First Quarter 2019 comic picks

It’s not the end of the quarter, but I felt like sharing this now. Usually I wait until the end of the year to make my list of comics that I’ve enjoyed. I try to consistently tweet what I’m reading and enjoying (@elizabethamber). I think the tweets can give more of a real-time go get this on Wednesday call to action — even if that’s a month after the issue is out because I let my TBR pile up.

Some of these will probably look familiar because they began in 2018 so they did make my year end list.


Bitter Root (Image Comics)

David Walker, Chuck Brown, Sanford Green. Rico Renzi & Sanford Green (colors), Clayton Cowles (letter & production), Green & Jarreau Wimberly (cover), Heather Antos (ed)

Bitter Root cover

There’s nothing not to love about Bitter Root. The art is exquisite. The coloring is potent and moody. Afro-futurism at its finest; the Sangyere family fighting monsters with time breaks jumping from present to past to show how racism and hatred have actually turned people into Jinoo. There are other types monsters the family has to learn to fight. Also the back matter contains great articles by historians.

Breakneck (Titan Comics Hard Case Crime imprint)

(W) Duane Swierczynski (A) Raffaele Semeraro (A/CA) Simone Guglielmini, (Colors) Chris Chuckry and Lovern Kindzierski

Breakneck issue 3 cover

R rated, end of the world, ticking clock in Philly, with secret agents and a bored married couple. Written in 2nd POV. Noteworthy gorgeous artwork by Simone Guglielmini (I name I have a harder time spelling than Swierczynski). This book has pulsing action and comic relief of Die Hard.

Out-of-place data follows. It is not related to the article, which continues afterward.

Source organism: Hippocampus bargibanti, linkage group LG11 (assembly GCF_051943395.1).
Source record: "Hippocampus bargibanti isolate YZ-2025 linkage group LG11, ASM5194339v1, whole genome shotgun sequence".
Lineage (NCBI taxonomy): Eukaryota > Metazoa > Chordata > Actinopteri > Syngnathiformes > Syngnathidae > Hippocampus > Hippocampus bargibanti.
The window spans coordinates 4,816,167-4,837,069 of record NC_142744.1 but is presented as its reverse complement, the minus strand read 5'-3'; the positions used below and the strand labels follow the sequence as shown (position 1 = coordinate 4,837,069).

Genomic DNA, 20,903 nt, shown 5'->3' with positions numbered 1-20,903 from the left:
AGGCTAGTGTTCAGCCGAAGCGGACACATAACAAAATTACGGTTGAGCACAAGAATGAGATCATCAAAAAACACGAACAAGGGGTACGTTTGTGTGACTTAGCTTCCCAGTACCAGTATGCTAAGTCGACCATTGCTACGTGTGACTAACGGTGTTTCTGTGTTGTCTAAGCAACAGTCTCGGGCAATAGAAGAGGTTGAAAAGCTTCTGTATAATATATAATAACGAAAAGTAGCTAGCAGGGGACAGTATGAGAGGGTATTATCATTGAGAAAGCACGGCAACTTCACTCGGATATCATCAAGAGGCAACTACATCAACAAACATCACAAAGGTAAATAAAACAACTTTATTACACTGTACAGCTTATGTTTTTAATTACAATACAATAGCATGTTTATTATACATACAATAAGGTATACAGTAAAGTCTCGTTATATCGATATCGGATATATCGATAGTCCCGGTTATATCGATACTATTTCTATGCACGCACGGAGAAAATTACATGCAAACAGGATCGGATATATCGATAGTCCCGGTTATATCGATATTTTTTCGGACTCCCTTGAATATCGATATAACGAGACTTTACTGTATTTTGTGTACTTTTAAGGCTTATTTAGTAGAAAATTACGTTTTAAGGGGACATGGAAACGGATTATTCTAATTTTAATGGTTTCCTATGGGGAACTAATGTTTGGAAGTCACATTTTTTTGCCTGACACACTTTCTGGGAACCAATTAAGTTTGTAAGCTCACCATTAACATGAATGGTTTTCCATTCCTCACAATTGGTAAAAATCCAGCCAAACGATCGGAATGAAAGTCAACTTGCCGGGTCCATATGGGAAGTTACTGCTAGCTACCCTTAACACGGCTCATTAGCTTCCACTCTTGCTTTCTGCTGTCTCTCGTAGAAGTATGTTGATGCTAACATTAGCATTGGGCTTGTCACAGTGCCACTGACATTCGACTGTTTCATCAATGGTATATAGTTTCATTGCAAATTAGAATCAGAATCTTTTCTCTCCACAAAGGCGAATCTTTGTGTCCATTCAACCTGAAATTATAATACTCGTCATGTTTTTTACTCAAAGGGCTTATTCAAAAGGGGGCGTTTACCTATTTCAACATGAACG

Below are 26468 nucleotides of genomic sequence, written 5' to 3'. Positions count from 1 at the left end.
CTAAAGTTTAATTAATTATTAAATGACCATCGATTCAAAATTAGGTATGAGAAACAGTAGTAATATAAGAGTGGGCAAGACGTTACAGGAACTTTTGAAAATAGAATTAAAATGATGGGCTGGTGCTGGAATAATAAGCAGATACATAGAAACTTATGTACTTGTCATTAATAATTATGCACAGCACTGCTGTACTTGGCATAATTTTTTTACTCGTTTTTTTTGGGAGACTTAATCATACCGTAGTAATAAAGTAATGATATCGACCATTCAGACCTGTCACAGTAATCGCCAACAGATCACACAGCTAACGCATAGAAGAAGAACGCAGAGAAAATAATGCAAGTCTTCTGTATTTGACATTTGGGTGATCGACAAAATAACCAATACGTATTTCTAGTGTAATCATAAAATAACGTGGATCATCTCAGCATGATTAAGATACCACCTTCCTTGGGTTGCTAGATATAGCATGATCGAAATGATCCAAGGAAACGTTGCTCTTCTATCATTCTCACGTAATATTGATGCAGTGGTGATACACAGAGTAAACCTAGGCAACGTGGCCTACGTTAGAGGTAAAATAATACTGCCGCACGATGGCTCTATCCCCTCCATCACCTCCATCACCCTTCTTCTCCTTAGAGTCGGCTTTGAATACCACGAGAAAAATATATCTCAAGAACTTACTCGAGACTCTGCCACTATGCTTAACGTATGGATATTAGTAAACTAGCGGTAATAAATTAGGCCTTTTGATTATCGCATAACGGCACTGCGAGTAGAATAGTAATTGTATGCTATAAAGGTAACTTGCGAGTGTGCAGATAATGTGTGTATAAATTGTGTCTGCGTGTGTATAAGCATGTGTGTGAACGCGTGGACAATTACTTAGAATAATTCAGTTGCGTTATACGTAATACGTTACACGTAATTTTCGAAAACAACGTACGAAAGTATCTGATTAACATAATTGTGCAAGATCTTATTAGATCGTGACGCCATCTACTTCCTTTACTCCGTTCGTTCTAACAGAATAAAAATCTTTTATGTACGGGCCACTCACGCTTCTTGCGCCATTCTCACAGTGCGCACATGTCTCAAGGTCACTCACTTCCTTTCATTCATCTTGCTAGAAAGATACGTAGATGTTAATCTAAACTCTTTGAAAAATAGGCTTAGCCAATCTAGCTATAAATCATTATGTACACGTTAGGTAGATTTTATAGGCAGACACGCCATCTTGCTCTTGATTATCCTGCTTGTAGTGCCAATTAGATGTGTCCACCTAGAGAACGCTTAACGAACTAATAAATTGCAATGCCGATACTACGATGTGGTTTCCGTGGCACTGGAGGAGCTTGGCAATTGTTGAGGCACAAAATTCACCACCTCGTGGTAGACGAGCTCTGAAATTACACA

Vindication (Image Comics)

Matt Hawkins, MD Marie, Carlos Miko (P), Dema Jr (inks), Thiago Goncalves (color), Troy Peteri (L)

cover

I have a preview of Issue One available so you can read more about the series there. This seems like an excellent plot, but the dialog is so wordy that the letterer, Troy Peteri, deserves an award. It reads more like a TV show where you expect everything to be verbalized between two characters in a scene, but comics doesn’t have time (panel space) for that. Nonetheless, I found the mystery intriguing and wish the team the best of luck in finding an audience.

BLACK AF: Devil’s Dye (Black Mask Studios)

Kwanza Osajyefo (plot), Vita Ayala (script), Liana Kangas (art), Maika Sozo (covers), Dave Sharpe (letters)

Black AF Devil's Dye cover

If you haven’t heard the names Vita Ayala and Liana Kangas by now, you need to plug back into the rising stars buzz of comics. Though they’ve been around the industry for a while, their names really started to take off in 2018.

Kwanza Osajyefo is one of the original creators of the BLACK series with the tagline: What if only black people had superpowers? “Devil’s Dye” has spun from that along with others like “Widows & Orphans” and “America’s Sweetheart“. Of the spinoffs, “Devil’s Dye” has been my favorite because of the character Indigo. She draws energy from dark pocket dimension and to hide herself or torture people with it. It’s hard for her to control her temper too so when she comes across a drug lord, she almost kills him.